Neutrals + Pops of Orange in a Country Home
A serene getaway in Litchfield County offers a busy NYC family a welcoming retreat.
Every house has a secret. But one of the secrets of this South Kent residence is in open view for all to see, though it might require some careful looking. “From the start, the homeowner said she loved orange,” says Claudia Kalur, the Washington Depot–based interior designer who created the look of the rooms in this home, “but that her husband doesn’t. She wanted to get as much of the color inside as she could without him noticing.
Indeed, the homeowner, who works as a corporate strategist, admits, “I love orange because it’s a fun color, has high energy, but my husband just doesn’t love it in the same way.” As Kalur recalls, “We were careful to bring in different accessories with that color but not so many that her husband would object. When the client and I finally chose to put orange outdoor furniture on the front porch, she looked at me and asked, ‘Don’t you think he’s going to notice?’” He has noticed, but even he is happy with that welcoming accent.
There is much to notice about this house situated atop a grassy hill in Litchfield County. When the couple bought the home as a weekend retreat from their Flatiron loft, they were intent on creating a place that would “feel immediately serene and calm and comfortable,” says the client. “We arrive there usually in the dark on a Friday night, but the moment we wake up on Saturday morning, we feel transported. The rooms are white and bright and filled with sun in a way that our loft in Manhattan isn’t.”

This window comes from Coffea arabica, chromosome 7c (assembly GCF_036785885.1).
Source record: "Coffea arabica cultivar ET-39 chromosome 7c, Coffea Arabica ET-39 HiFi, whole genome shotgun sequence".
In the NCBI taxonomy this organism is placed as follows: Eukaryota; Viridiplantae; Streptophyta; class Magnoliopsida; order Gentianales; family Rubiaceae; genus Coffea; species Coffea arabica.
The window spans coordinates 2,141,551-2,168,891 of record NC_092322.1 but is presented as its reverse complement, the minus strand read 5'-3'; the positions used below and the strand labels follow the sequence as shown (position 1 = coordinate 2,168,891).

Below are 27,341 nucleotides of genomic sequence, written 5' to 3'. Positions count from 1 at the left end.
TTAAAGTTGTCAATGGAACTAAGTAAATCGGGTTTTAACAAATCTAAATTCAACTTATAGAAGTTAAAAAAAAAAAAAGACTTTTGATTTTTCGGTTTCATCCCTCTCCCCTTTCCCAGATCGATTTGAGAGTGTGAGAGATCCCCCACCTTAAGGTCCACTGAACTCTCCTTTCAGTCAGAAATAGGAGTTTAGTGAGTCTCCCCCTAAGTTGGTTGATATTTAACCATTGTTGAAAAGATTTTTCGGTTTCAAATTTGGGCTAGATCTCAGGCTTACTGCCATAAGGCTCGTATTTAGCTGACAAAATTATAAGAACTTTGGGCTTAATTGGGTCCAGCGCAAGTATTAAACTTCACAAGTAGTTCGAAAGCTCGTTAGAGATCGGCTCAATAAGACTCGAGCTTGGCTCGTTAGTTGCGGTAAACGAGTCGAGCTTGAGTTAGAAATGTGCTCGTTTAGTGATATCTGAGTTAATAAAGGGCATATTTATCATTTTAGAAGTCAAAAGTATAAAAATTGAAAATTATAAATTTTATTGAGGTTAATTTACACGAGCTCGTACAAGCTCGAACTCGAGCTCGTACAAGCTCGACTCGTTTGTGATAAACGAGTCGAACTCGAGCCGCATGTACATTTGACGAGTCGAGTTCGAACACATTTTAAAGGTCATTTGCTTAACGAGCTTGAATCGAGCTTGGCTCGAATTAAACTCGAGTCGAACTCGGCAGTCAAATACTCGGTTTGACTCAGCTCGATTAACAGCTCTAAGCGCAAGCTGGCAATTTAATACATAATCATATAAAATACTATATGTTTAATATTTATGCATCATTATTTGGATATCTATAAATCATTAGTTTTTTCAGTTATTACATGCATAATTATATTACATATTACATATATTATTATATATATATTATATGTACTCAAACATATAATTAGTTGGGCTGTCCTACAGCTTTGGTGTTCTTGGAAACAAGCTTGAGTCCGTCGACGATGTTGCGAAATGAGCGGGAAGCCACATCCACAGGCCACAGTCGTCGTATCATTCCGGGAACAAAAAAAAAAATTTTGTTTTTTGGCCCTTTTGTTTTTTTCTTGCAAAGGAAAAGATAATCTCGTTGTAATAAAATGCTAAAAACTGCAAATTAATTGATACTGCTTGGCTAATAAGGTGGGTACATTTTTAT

The work on the 1980s house began with a significant demolition of a hodge-podge of additions made over the years. Architect Daniel Frisch had the entire right side of the original house knocked down to make for a far more cohesive architectural addition. “I would call what we created a ‘modern farmhouse,’” he says. “It’s about clean lines, clean materials. Claudia’s work on the interiors was about creating something very real, not some fake country aesthetic. She did all of the furniture and some of the new materials—I liken her to being the ‘interiors whisperer.’”
One of Kalur’s directives, both from the client and to herself, was to make rooms that could easily accommodate the homeowners’ three young children. “They wanted the home to be comfortable and kid-friendly,” says Kalur, “but at the same time to be a space used by grownups, who like to host parties and dinners.” A key response to that directive was for Frisch to design a massive kitchen island. “I’ve been in so many homes now that feature an island large enough for a group of people to stand around,” says Frisch. “These days, if you have a party of 40 people, 30 are going to wind up staying in the kitchen. The island I designed is a blind admission of how young families live today. Parents of kids like to gather in the kitchen, with their kids, even more so than at the breakfast table.”
While Frisch acknowledges a fact of domestic life in the early twenty-first century, Kalur emphasizes, though, that the breakfast area that melds with the expansive kitchen is “where everything ends and starts in the house. The family eats and hangs out there and every time I visited with the client, we’d begin at that table and end up at that table.” That light-filled space is especially welcoming with built-in banquette seating, augmented by sculptural yet comfortable Wishbone chairs.
The client admits to being “particular about every piece of furniture and how it’s oriented in a room,” but she also deferred to Kalur for her vision and expertise. “Claudia masterminded the whole project and sourced everything. She brought in a ton of great ideas that made this home as comfortable as it is.”
Kalur, too, is pleased with her work and notes one of her biggest accomplishments: “The master bedroom needed to be especially calming and soothing, so there’s no orange anywhere in it.”
The print version of this article appeared with the headline: Home on the Hill.